Puppy Proofing Your Home: A Comprehensive Guide to Dog-Proofing

Posted by Jackie Ly on

dog lying inside the house

Having a dog as part of the family can instantly make any living space brighter. Prepping your home is more than just storing all the shoes behind cabinet doors. It also means prepping the house for zoomies and curious noses.  In general, you want to keep your house warzone-proof.

This helps you avoid accidents until your dog is properly trained. It’s all about creating a space where your canine companion can thrive without turning your place into a chaotic playground!

How to dog-proof your house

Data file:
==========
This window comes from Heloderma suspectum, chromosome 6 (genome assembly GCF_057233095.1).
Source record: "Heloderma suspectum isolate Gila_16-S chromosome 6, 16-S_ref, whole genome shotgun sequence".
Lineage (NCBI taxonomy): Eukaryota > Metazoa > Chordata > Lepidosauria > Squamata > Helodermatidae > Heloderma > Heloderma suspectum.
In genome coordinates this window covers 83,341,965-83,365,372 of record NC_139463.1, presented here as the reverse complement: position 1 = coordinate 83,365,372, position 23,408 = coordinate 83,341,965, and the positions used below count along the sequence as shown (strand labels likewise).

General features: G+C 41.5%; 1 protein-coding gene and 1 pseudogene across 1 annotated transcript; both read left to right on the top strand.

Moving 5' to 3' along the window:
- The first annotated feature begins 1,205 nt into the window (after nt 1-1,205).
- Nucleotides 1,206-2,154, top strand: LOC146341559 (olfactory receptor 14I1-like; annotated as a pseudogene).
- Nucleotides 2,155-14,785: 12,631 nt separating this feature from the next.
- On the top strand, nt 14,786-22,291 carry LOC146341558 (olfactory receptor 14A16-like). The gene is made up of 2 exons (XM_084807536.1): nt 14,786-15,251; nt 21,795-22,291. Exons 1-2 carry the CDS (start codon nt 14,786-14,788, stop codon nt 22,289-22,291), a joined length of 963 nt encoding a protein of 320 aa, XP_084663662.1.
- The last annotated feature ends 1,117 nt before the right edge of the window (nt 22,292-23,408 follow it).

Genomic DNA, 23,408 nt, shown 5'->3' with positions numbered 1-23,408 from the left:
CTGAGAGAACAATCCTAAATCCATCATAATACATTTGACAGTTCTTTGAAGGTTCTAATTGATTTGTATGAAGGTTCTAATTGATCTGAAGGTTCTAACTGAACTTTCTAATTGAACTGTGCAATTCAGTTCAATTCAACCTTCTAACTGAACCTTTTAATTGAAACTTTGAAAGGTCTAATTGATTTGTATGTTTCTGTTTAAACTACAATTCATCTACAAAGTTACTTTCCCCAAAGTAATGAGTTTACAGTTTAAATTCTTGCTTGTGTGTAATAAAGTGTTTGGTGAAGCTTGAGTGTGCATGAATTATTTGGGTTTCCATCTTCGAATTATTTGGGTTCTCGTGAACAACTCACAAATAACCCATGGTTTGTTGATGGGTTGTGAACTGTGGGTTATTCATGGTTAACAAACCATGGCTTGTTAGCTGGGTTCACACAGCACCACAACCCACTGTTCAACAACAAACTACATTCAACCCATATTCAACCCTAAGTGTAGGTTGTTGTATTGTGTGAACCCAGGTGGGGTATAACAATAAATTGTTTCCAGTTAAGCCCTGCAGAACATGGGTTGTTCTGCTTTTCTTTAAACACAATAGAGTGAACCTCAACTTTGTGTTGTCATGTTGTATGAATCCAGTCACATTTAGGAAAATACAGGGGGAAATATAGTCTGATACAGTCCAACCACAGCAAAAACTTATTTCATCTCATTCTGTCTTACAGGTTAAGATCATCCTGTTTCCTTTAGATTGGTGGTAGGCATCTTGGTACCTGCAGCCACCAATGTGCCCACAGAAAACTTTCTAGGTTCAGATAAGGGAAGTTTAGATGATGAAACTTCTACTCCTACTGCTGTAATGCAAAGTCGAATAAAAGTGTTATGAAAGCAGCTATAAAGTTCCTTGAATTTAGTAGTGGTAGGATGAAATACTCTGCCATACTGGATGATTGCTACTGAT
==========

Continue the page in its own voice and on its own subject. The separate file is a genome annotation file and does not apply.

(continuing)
A puppy will want to be close to you and will follow you around. Baby gates are convenient, but it’s better if you let your puppy have the entire house. Let him follow you around and take this opportunity to teach him manners instead of physically fencing him in. This would soon give him confidence and prevent anxiety. An anxious dog also poses a risk to your items in the house.

Letting your dog roam the house is good for instilling confidence alongside boundaries. This is where dog-proofing comes in. Prepare the house for your dog, instead of corralling your dog somewhere. 

Use crate training and house training

Number one in dog-proofing the house is to prep a place for your dog to go to rest and take a break, and to go potty. Potty-training and crate training are both entirely different topics. When it comes to dog-proofing, potty and crate training work several ways.